August 21, 2012, 11:43 AM —
More ads and fewer search results means one site often fills the first SERP (Search Engine Results Page).
Reported in detail by Dr. Peter Meyer on SEOmoz in “SERP Crowding & Shrinkage: It's Not Your Imagination,” Google's first page of search results used to show 10 results from 99 to 96 percent of the time. Starting August 14, suddenly almost 20 percent of pages showed only seven results. This cuts down domain diversity while expanding advertising room.
Over at Search Engine Land, Danny Sullivan notes that Google's promised attempts to reduce “site clustering” (search listings on the first results lists are pages of the same site) but the new seven display model seems to go in the opposite direction. On the other hand, it's easier for major sites to push negative comments off the first page.
Is it money?
You want to show the most relevant results, but you don't want to over-load it with the same results, otherwise, people decide to just go directly to the source (Amazon for anything eCommerce for example) and skip Google over entirely.
Micah Fisher-Kershner on plus.google.com
I've since checked a fair few brand+keyword searches, and for us, as always, the further you get away from a pure brand name search (i.e. with 2/3 word keyphrases appended, rather than a single keyword), the less likely you are to get expanded sitelinks, so the less likley you are to see a 7 result SERP.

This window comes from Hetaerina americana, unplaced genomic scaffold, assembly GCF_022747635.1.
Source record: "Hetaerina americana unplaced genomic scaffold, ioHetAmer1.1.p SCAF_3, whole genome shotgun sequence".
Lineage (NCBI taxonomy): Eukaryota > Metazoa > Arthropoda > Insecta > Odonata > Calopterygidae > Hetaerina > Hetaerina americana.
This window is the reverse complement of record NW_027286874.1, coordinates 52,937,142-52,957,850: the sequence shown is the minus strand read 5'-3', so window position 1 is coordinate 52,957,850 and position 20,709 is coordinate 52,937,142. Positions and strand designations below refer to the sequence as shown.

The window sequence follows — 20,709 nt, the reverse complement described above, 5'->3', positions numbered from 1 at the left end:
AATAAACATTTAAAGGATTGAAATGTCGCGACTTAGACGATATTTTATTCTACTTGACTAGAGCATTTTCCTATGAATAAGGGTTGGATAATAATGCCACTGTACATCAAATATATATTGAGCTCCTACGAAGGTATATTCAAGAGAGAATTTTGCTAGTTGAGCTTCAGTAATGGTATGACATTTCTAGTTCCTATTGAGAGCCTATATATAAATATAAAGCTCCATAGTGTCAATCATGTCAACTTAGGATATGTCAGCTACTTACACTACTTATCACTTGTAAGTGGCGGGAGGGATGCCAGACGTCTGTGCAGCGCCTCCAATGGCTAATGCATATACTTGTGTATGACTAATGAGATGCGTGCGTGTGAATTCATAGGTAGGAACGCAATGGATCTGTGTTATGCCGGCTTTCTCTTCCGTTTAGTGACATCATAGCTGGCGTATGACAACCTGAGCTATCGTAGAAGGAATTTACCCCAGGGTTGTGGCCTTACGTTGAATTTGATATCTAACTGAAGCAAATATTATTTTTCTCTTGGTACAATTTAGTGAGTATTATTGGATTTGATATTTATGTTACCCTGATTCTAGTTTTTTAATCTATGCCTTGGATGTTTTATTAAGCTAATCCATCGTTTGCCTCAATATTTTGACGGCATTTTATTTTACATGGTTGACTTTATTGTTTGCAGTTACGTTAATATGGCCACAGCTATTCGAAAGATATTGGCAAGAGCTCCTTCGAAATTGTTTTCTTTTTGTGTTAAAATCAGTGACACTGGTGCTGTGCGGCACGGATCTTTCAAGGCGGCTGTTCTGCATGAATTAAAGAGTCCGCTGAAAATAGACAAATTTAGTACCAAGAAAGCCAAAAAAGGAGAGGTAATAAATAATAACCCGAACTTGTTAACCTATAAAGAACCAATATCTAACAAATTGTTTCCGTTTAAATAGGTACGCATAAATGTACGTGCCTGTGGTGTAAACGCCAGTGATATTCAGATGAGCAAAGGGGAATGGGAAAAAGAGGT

riplash on seomoz.org
I'm really struggling to see how this is good for search quality. The 7-result SERP is one thing - that's an experiment, and Google may have their reasons (although I wish they'd express them out loud).
Pete Meyers on plus.google.com
I've noticed one of our competitors completely dominating entire pages of Google search engine results. This person has two different domains with the same product, between the two sites, the links to his sites fill two entire pages of results. How can this monopoly be good for the searcher or the user experience?
Mark E. Anderson on searchengineland.com
Do you believe fewer search results on Google pages will help, or hurt, users?